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Street Photography for dummies
What do we need to shoot a Street picture?
1. A camera
Whatever kind of a camera is good. Either it is a ridiculously expensive rangefinder or an unbelievably cheap point and shoot compact. Either it shoots digital or it shoots film. Either it weighs a ton or it weighs few grams. ANY camera is fine as long as you have it with you.
2. A public place
This can be out in the streets or at the beach or inside a hotel's lounge or in a diner place or inside a supermarket or a mall or a school or whatever PUBLIC place. This public place must be visible in our picture. And things must be happening in this public place.
Exactly, people! We need people in candid situations. Definition of "candid" from Merriam-Webster's online dictionary: "subjects acting naturally or spontaneously without being posed" Definition of "candid" from Wikipedia: Candid photography is best described as un-
Street Photography for experts
Defining Street Photography
by Dave Beckerman
Most types of photography can be easily defined by their subjects. A wedding photographer takes pictures of weddings. A portrait photographer poses someone and takes their picture. The nature photographer covers a wide area, but it is easy to categorize.
Street photography is difficult to define because it can encompass just about any subject.
If I were to ask you to name a few famous street photographers, you might pick, Garry Winnograd, Henri Cartier-Bresson, or maybe Robert Frank. But if I asked you to define street photography – that would be more difficult. You might say that street photography is candid pictures of strangers on the street. That might be a good start, but it doesn’t really describe street photography.
To start with, street photography doesn’t need to be done on
52 Street tips from the masters
“If you can smell the street by looking at the photo, it’s a street photograph.” — Bruce Gilden
“Turn your attention to the four-legged population.” — Ying Tang
“Take a bus. Do weekly shopping. Pop into a public loo.” — Nils Jorgensen
“Document some evidence of human ingenuity that would otherwise go unnoticed. Do it without including any humans in the picture.” — Michael Wolf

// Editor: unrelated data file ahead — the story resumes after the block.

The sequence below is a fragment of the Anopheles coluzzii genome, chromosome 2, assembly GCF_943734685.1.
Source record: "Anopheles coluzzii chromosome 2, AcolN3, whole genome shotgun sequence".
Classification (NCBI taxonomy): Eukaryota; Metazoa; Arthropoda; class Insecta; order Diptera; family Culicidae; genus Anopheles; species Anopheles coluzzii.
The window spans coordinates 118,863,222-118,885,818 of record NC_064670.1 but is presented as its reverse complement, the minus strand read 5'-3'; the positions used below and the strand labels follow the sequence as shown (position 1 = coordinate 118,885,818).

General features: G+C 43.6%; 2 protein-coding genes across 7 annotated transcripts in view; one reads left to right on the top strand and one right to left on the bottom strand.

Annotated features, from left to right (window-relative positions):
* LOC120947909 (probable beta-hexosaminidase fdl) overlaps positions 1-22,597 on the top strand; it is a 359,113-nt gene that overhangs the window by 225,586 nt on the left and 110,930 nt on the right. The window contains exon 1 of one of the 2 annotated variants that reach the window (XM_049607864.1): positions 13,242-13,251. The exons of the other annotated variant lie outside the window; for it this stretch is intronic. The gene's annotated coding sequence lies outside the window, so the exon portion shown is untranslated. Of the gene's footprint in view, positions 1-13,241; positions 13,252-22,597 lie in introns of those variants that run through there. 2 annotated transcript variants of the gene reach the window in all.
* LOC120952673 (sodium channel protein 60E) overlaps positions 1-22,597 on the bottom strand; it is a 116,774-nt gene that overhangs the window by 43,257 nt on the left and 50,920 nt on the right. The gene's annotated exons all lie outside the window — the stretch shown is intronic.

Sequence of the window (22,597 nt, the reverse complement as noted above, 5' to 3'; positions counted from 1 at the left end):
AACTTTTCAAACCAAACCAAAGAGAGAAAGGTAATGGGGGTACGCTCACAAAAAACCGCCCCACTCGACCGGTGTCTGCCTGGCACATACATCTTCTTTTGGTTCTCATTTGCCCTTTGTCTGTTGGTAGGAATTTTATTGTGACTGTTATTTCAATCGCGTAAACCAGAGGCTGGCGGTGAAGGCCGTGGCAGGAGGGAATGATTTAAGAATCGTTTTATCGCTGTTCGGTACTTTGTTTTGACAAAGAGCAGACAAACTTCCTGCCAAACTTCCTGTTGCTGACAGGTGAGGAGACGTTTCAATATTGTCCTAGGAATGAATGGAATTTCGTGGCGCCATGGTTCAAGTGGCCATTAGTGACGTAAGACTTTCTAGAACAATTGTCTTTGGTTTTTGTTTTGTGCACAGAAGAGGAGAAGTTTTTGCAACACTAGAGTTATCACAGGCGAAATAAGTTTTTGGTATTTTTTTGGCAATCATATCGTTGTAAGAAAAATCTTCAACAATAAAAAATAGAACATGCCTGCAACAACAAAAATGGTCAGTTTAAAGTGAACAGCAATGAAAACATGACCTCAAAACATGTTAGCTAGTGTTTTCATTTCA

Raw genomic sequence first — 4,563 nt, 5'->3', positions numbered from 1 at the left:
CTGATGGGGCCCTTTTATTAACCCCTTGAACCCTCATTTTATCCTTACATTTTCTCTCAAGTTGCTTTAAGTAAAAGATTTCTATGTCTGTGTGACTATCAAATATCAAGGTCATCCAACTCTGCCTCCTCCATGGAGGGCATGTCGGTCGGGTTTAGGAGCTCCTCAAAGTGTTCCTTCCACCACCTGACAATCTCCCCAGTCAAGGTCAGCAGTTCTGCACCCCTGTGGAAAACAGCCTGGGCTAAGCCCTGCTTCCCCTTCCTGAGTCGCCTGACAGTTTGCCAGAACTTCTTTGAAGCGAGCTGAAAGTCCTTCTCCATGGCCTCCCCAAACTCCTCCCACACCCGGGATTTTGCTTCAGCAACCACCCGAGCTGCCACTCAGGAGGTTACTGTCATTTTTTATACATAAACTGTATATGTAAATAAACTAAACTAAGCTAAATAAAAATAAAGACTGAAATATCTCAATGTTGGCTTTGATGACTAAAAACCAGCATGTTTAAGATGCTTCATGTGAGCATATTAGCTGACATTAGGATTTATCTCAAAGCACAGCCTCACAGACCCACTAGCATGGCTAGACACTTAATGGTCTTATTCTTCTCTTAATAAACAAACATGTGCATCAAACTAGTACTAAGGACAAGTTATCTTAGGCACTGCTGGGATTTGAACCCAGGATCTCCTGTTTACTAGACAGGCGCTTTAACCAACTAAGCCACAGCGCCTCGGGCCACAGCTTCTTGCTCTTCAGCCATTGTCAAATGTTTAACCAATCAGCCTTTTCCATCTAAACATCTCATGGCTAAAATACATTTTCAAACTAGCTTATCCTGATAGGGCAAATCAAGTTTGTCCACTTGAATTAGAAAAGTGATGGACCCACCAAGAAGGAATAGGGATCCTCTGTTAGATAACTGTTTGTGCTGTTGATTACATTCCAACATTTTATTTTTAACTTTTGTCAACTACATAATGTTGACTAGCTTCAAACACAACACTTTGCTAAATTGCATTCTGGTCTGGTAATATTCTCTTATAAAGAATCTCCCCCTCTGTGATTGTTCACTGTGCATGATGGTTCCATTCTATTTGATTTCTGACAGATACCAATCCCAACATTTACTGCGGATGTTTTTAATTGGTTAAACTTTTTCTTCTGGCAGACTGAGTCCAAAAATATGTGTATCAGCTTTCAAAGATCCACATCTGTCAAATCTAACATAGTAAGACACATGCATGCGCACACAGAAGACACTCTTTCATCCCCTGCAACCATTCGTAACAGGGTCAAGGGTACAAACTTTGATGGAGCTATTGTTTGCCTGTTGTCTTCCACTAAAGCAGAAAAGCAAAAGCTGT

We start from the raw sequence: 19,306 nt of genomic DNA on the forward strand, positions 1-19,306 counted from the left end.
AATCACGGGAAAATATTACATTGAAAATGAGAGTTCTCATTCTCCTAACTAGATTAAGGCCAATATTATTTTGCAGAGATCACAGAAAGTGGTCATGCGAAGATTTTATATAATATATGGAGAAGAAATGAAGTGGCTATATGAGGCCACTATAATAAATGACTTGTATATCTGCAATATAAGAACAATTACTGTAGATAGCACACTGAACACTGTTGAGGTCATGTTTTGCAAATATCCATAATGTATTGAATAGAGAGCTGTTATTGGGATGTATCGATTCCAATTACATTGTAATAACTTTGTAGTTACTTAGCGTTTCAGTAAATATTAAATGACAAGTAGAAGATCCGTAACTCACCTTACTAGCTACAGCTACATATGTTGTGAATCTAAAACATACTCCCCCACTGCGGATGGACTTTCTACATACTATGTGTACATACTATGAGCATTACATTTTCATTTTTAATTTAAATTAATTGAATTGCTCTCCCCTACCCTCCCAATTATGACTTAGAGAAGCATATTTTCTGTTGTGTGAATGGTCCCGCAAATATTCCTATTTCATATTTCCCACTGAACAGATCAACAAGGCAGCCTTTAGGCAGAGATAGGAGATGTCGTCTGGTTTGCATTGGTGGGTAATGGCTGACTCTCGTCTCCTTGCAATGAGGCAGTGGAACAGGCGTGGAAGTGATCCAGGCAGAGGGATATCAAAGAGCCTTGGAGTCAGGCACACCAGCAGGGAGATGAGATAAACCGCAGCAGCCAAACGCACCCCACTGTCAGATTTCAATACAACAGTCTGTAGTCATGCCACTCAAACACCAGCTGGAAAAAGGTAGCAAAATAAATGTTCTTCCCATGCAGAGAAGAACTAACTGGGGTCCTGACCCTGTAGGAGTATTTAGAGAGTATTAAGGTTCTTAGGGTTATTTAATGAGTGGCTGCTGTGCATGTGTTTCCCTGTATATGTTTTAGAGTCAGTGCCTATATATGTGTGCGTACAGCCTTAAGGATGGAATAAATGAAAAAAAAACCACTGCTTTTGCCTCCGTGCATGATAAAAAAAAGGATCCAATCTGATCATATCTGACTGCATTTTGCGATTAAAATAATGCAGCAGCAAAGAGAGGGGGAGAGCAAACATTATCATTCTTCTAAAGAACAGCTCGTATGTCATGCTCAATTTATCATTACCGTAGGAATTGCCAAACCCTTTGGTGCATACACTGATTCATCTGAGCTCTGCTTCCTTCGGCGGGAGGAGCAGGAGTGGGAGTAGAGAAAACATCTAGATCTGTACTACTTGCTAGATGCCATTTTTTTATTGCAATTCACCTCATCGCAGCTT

“Get lost in a thicket of signs and structures.” — Wolfgang Zurborn
“Never ignore a cliché.” — Artem Zhitenev
“When you have to shoot: shoot! Don’t talk!” — Il Brutto.
“Make a picture containing The Good, The Bad and The Ugly.” — Jens Olof Lasthein
“On your knees please… take a picture fro
Friday night Street Specials v1.2
A weekly selection amongst the images that were suggested as DDs
or simply impressed me and I think they deserve more attention.
Enjoy them, comment on them and remember to visit the photographers' galleries as well.
If you like what you see, this article
so it can reach as many deviants as possible.
Yard's contest 1st runner up
yeah sure, no bikes
stripes x 3
a real superman at young age
a penny for his thoughts
The story behind the shot - v.2Do you also want to share your experiences and be featured?
Here is how to: The story behind the shot
Winner of theYard's Autumn Street Contest
Well this wasn't a difficult image to spot. I see this very same scene everyday because the bush is in the park of my town and I cross it everyday. Children play inside this bush all the time, they love popping out of it standing on the branches, and parents and grandparents have to follow, help, untangle children from it all the time. Which is why the bush is hollow. I always find amusing watching the grown ups disappear inside the bush while the children pop up and th
Where to find Street in dAWell...obviously not in the site's Street Gallery unless you are willing to dig hard.
I've been hearing complaints and I'm complaining myself about the Street Gallery. As it seems it is impossible to open people's heads and stick the definition of Street Photography (if there is one) on their brains.
So, what can we do?
Fav the real street images that you see in the Street Gallery
This way, they'll rise above the empty streets, girlfriends, converse shoes and all the irrelevant stuff that floods the Gallery, in the Popular view of it.
Watch the Street Groups
and enjoy the street shots that come everyday in your inbox.
Once, there was only one Street club in dA. Now there are several Street groups that you can follow.
Try them, find out which ones are alive, which ones are worth watching, stick to them and support them.
In alphabetical order , I present you the Street groups of deviantArt
:iconDecisive-instant: :iconMobileStreet: :iconPhotographe-de-Rue
Friday night Street Specials v12.2
Fantasies by DualMechanized
As Happy as the Rain is Heavy... by dannyst
A Market Tale by NunoCanha
Image 114 by Mag1cMushroom
Street Photography DDs - January 2012About the Street Gallery, Street DDs etc.
Kare-3 by AcemHoca
Three, two, one by NickKoutoulas
balloon by celilsezer
You like me too much by Dionisic